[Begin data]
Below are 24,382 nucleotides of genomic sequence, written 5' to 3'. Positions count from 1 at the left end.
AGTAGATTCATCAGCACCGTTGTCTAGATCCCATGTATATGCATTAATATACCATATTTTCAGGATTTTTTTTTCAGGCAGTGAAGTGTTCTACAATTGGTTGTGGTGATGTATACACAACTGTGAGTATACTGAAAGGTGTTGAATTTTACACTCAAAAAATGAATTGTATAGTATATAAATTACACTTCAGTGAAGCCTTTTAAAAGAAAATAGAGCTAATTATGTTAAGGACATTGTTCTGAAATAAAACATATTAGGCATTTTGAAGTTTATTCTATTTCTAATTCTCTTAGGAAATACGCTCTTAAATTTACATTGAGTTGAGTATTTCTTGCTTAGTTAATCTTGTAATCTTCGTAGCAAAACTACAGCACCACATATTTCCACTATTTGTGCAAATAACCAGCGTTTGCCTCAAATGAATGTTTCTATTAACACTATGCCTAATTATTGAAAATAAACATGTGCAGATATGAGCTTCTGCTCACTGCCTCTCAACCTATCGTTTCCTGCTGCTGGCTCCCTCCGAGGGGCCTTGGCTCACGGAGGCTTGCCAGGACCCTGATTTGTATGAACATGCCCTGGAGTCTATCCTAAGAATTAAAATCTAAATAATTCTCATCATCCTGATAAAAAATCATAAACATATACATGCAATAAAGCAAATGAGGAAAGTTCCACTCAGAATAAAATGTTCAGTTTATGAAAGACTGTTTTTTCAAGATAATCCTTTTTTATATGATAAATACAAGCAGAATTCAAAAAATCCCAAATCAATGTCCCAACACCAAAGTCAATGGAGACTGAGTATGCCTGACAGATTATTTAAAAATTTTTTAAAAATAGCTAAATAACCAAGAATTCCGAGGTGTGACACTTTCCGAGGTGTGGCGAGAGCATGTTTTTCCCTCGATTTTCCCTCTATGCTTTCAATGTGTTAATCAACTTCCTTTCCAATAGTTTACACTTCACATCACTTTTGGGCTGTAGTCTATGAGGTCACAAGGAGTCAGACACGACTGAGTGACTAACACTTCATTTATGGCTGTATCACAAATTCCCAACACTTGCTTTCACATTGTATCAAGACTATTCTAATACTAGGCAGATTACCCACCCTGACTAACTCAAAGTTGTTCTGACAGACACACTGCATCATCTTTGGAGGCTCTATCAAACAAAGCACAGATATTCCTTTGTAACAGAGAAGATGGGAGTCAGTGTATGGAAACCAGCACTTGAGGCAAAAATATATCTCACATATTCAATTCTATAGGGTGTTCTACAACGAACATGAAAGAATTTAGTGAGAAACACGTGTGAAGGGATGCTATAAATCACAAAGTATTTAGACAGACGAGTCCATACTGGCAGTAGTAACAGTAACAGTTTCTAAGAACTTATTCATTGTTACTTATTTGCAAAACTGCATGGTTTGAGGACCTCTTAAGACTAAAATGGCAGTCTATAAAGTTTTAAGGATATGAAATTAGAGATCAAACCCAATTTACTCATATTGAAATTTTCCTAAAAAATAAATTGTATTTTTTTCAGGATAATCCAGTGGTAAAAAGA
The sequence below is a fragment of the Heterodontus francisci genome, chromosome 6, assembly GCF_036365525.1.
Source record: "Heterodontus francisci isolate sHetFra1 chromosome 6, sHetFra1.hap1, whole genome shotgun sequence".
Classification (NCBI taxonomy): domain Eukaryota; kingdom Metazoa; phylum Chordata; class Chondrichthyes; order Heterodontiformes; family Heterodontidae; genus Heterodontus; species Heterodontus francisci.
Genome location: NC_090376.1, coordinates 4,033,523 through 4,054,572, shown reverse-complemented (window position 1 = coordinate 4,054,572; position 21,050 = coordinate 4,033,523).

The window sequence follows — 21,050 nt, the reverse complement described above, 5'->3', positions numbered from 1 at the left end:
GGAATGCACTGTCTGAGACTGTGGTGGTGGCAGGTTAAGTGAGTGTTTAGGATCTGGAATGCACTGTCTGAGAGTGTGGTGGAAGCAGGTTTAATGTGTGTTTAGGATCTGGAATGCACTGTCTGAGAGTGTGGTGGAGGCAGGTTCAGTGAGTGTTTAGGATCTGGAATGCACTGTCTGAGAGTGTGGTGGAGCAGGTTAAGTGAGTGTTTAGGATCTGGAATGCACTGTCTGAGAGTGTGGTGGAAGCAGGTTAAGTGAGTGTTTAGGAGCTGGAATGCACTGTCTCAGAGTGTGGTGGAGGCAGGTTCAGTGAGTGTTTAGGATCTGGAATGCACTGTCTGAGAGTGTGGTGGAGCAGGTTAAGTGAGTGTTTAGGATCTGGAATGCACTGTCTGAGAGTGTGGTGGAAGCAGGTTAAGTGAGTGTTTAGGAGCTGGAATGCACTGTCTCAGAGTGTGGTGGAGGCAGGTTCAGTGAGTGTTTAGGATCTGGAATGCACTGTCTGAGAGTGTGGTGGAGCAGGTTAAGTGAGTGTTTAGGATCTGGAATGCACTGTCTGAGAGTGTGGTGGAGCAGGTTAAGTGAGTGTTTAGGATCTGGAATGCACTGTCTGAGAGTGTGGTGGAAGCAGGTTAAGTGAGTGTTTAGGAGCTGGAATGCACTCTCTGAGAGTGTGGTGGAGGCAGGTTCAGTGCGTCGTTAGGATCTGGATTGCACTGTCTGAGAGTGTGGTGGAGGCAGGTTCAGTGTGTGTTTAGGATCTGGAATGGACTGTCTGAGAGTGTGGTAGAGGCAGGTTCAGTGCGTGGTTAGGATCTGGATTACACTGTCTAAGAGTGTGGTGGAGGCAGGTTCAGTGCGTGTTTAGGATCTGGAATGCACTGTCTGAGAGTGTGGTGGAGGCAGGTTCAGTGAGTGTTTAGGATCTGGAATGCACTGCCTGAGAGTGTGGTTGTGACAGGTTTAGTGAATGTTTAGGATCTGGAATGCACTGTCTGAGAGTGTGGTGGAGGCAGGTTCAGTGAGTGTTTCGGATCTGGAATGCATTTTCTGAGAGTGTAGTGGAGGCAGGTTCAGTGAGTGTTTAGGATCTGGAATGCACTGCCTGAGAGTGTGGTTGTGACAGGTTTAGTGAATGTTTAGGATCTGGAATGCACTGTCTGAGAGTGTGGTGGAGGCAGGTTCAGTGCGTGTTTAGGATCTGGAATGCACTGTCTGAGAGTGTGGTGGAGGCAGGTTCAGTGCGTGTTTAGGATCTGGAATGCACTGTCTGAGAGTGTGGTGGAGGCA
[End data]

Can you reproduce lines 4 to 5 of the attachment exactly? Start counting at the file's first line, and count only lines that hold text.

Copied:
Source record: "Heterodontus francisci isolate sHetFra1 chromosome 6, sHetFra1.hap1, whole genome shotgun sequence".
Classification (NCBI taxonomy): domain Eukaryota; kingdom Metazoa; phylum Chordata; class Chondrichthyes; order Heterodontiformes; family Heterodontidae; genus Heterodontus; species Heterodontus francisci.